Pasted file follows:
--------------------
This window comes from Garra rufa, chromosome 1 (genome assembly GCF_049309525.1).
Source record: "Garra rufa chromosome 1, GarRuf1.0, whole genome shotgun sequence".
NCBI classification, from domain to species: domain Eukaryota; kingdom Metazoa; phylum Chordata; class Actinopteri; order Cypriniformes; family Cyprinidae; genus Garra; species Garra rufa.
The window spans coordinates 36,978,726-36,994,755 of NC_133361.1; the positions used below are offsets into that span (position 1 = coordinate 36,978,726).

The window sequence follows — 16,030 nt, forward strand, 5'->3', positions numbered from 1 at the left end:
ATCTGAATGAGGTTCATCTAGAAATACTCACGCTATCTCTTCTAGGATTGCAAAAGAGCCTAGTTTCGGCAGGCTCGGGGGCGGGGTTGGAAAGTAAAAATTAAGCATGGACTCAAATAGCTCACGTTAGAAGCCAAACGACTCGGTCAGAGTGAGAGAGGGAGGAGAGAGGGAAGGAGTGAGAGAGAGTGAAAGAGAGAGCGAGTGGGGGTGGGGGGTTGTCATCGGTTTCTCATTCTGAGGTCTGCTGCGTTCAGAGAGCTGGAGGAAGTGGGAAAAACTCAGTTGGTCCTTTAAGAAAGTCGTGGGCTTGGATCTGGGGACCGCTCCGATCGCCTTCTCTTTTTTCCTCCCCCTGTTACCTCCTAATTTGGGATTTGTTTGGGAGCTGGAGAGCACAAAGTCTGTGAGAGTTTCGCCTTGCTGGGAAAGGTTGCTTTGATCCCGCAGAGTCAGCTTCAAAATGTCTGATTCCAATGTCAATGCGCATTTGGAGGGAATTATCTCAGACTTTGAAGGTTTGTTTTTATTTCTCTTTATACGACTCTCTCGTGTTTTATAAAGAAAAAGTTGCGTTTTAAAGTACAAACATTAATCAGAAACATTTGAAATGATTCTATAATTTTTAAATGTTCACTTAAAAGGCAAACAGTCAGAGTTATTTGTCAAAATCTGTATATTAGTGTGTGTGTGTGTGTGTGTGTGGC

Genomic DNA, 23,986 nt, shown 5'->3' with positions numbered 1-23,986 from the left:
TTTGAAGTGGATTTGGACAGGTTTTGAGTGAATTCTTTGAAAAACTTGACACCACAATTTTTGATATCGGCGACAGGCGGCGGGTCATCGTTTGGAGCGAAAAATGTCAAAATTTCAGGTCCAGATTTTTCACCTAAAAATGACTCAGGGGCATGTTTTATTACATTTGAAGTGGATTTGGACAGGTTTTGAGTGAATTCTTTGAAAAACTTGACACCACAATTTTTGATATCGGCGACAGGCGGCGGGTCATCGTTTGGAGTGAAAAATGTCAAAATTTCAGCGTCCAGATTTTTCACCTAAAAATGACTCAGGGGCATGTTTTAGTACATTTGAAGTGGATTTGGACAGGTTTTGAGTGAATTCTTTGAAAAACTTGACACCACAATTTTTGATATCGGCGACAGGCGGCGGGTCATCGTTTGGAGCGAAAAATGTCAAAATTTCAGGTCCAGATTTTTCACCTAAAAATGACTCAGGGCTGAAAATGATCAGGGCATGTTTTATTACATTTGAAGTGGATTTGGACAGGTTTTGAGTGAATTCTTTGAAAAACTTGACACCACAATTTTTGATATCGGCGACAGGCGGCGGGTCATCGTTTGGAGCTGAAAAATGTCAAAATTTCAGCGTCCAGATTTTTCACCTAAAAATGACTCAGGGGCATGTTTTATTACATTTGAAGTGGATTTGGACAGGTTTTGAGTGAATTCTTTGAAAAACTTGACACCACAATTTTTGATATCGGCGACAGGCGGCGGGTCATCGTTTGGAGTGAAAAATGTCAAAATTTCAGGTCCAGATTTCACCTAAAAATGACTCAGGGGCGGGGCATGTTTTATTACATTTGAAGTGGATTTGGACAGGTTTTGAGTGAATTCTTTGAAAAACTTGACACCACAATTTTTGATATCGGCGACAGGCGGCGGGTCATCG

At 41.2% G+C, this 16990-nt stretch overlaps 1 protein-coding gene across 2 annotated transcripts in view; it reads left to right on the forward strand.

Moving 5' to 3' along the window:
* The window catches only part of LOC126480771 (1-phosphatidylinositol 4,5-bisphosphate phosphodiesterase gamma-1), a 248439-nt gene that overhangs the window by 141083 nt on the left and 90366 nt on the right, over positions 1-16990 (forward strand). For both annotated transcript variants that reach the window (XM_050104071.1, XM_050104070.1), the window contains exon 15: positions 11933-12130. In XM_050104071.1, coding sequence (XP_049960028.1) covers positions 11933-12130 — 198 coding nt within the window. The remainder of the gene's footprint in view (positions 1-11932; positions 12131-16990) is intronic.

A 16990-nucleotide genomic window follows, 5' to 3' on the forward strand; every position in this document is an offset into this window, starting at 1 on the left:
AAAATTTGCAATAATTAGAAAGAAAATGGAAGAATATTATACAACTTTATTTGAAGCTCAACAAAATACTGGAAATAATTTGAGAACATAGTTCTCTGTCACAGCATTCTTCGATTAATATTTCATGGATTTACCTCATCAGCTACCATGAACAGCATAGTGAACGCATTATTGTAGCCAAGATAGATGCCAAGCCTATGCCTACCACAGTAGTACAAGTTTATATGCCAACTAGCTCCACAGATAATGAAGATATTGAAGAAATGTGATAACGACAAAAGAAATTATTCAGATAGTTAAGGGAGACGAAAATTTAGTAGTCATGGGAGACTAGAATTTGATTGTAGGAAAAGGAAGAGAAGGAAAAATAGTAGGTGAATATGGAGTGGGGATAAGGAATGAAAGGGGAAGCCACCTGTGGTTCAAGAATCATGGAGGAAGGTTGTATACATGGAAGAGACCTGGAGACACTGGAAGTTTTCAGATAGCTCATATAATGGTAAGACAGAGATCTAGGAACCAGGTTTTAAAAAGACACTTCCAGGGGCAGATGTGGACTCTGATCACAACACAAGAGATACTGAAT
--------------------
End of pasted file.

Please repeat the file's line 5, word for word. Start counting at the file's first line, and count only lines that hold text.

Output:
The window sequence follows — 16,030 nt, forward strand, 5'->3', positions numbered from 1 at the left end: